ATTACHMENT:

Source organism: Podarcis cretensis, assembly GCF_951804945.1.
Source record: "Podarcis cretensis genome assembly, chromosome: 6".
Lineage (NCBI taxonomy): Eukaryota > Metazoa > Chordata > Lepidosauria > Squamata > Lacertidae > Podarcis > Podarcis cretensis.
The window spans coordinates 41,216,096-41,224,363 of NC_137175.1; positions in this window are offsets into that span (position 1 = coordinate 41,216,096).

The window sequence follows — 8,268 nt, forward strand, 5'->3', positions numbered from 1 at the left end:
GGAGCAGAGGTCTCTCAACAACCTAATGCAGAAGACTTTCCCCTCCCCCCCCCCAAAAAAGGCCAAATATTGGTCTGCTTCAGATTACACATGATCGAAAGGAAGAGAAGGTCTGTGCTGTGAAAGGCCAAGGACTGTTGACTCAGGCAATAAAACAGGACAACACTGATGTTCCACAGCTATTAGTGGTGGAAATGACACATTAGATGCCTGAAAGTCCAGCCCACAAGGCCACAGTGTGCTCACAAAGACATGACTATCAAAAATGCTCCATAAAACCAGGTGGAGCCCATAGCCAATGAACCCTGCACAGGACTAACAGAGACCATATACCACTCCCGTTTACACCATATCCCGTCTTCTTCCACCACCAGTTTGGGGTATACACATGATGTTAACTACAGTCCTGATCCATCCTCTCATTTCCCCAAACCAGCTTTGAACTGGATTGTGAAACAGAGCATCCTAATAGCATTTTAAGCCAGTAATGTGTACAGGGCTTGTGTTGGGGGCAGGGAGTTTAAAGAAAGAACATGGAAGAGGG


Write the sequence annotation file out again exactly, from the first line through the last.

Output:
Source organism: Podarcis cretensis, assembly GCF_951804945.1.
Source record: "Podarcis cretensis genome assembly, chromosome: 6".
Lineage (NCBI taxonomy): Eukaryota > Metazoa > Chordata > Lepidosauria > Squamata > Lacertidae > Podarcis > Podarcis cretensis.
The window spans coordinates 41,216,096-41,224,363 of NC_137175.1; positions in this window are offsets into that span (position 1 = coordinate 41,216,096).

The window sequence follows — 8,268 nt, forward strand, 5'->3', positions numbered from 1 at the left end:
GGAGCAGAGGTCTCTCAACAACCTAATGCAGAAGACTTTCCCCTCCCCCCCCCCAAAAAAGGCCAAATATTGGTCTGCTTCAGATTACACATGATCGAAAGGAAGAGAAGGTCTGTGCTGTGAAAGGCCAAGGACTGTTGACTCAGGCAATAAAACAGGACAACACTGATGTTCCACAGCTATTAGTGGTGGAAATGACACATTAGATGCCTGAAAGTCCAGCCCACAAGGCCACAGTGTGCTCACAAAGACATGACTATCAAAAATGCTCCATAAAACCAGGTGGAGCCCATAGCCAATGAACCCTGCACAGGACTAACAGAGACCATATACCACTCCCGTTTACACCATATCCCGTCTTCTTCCACCACCAGTTTGGGGTATACACATGATGTTAACTACAGTCCTGATCCATCCTCTCATTTCCCCAAACCAGCTTTGAACTGGATTGTGAAACAGAGCATCCTAATAGCATTTTAAGCCAGTAATGTGTACAGGGCTTGTGTTGGGGGCAGGGAGTTTAAAGAAAGAACATGGAAGAGGG